Irritable Bowel Syndrome (IBS) Program Summary

AMRI has discovered a chemical series which members exhibit a range of functional activity at the 5-HT3 receptor. Compounds vary from those that fully block 5-HT3 receptor function (silent antagonists) to those which moderate receptor function (partial agonists). The range of functional activity identified is broad and therefore, in principle, multiple compounds may be identified to treat a range of IBS symptoms (diarrhea, constipation or mixed IBS symptoms). The program's objective is to target 5-HT3 receptor partial agonists which have low intrinsic activity (Figure 1).

Figure 1

5HT3 Receptor Ligands

Figure 1. Functional activities of 5-HT3 receptor partial agonists falling within the Target Area are predicted to provide an IBS medicine with an improved action and safety profile.

AMRI has identified its first preclinical candidate, ALB-137391(a) and back-up candidates that are available for partnering.

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Advantages of a 5-HT3 Receptor Partial Agonist

Partial activation of both GPCRs and ion channels is an increasingly popular drug discovery strategy which principally has been used to improve side effect profiles identified in first generation compounds. Some examples of marketed drugs which have benefited from this approach include ABILIFY® (D2 partial agonist) and CHANTIX® (a4ß2 nAChR partial agonist). Partial agonists are unique in that they can elicit a “dual action” at the target receptor. They have capacity to partially activate a receptor but also can dampen the action of a naturally-occurring or endogenous full agonist. As a result a partial agonist can provide an intermediate biological response as compared to antagonists (which fully turn off a biological response) or natural agonist (which activate or drive a biological response). Much like a dimmer switch, AMRI compounds exhibit these characteristic buffering responses at the 5-HT3 receptor (Figure 2).


Figure 2


Figure 2: Confocal fluorescence microscopy in HEK-293 cells expressing h5-HT3A shows an AMRI compound exhibiting partial agonism in contrast to alosetron (antagonist) and 5-HT (serotonin, full agonist). Green indicates 5-HT3 receptor activity.

AMRI believes that modulating 5-HT3 receptor function, but not obliterating it, via a partial agonist approach may alleviate the symptoms of IBS without producing severe effects on gastrointestinal function such as severe constipation or ischemic colitis associated with certain potent 5-HT3 receptor antagonists.

IBS: The Disease

IBS is a painful, debilitating functional disorder of the bowel that affects the quality of life for millions of men and women each day. The typical sufferer can experience frequent diarrhea or constipation, severe abdominal cramps, and altered bowel habits. IBS disease management in the U.S. costs $8 billion annually in direct medical care costs and as high as $25 billion in indirect economic costs. As these figures indicate, IBS is one of the major gastrointestinal diseases, yet few treatments are available for IBS sufferers.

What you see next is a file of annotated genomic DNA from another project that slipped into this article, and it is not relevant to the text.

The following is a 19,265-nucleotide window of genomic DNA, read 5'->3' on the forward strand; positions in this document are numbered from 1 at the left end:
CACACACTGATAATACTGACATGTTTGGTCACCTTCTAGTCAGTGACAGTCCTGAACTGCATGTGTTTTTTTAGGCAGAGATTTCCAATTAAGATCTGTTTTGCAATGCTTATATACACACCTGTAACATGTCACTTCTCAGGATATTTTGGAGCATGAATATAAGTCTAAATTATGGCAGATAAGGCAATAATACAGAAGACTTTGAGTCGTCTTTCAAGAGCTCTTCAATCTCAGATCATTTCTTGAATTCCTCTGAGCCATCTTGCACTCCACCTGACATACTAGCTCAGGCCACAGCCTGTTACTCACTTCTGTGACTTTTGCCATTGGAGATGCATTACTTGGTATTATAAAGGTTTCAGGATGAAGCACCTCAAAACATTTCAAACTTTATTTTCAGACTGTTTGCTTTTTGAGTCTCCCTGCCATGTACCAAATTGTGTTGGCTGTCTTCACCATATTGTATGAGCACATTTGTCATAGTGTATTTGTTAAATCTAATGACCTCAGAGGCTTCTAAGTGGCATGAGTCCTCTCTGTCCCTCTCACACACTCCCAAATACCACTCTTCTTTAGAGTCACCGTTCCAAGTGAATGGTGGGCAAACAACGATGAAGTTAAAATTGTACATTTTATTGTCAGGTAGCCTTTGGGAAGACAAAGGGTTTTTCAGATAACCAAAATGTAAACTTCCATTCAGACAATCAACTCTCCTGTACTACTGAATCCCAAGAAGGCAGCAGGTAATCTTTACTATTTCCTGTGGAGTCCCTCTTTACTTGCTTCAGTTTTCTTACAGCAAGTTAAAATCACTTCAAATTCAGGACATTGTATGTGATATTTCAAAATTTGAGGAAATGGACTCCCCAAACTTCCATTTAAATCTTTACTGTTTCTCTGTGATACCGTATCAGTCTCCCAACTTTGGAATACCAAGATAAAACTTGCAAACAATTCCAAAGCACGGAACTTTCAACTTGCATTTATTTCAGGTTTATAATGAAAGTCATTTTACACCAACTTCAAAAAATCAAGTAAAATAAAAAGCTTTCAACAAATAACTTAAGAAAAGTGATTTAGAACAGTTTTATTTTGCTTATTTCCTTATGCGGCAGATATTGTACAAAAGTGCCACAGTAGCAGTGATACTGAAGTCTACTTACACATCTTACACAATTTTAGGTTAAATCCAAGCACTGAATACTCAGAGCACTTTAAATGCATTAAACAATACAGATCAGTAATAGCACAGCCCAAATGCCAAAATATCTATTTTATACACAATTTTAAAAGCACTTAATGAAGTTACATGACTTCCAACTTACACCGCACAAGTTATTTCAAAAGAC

Although the underlying cause of IBS is unknown, common symptoms of pain and altered bowel habits point to a dysfunction of neural pathways involved with sensory or motor information. Therefore, researchers have focused on understanding the biological receptors that control these pathways.

Understanding the Relationship between 5-HT3 Receptors and Serotonin

Serotonin, a key neurotransmitter synthesized and stored in the GI tract, plays a major role in the normal function of the gut. Serotonin binding to 5-HT receptors activates pathways of the enteric nervous system and central nervous system which can ultimately translate into gut movement or the perception of pain. One type of 5-HT receptor, the 5-HT3 receptor, is located on certain nerve endings within the intestinal wall. The function of the 5-HT3 receptor is to propagate sensory information. There is good evidence that compounds which modulate serotonin action at the 5-HT3 receptor will lead to improvements in the treatment of IBS.

In fact, of the few medications developed to treat IBS, the most successful exploit the 5-HT3 receptor. Lotronex® (alosetron hydrochloride), a 5-HT3 receptor blocker, was introduced by GlaxoSmithKline in 2000. Although this compound controlled diarrhea and pain for many IBS patients, the medication was quickly withdrawn from the market because it appeared to be associated with rare cases of ischemic colitis, a potentially serious condition. Remarkably, the FDA later reinstated the drug, a first in the agency’s history, because the patient demand was so great. This is a testimony to the effectiveness of alosetron for many patients and highlights the unmet medical need associated with IBS. Alosetron hydrochloride tablets are now available under restricted conditions to women in whom the medical benefits outweigh the risks.

In contrast to alosetron’s record, a number of 5-HT3 receptor blockers have been in commercial use for years, as safe effective agents for the treatment of chemotherapy induced nausea and vomiting with no reports of ischemic colitis. One of these anti-emetic compounds, ramosetron, was repurposed for potential application in IBS therapy.

In 2008, Irribow® (ramosetron hydrochloride) was approved in Japan for the treatment of IBS-D. No ischemic colitis events have been reported from ramosetron use in clinical trials.

Together, these findings argue that new 5-HT3 receptor modulators can be identified with improved safety. AMRI’s approach to target compounds that partially activate the 5-HT3 receptor represents a significant mechanistic departure from the 5-HT3 receptor antagonist class of activity. AMRI believes compounds which modulate 5-HT3 receptor function can lead to superior treatments of IBS and in particular may expand the treatment potential of this class of agents to include multiple subtypes of IBS.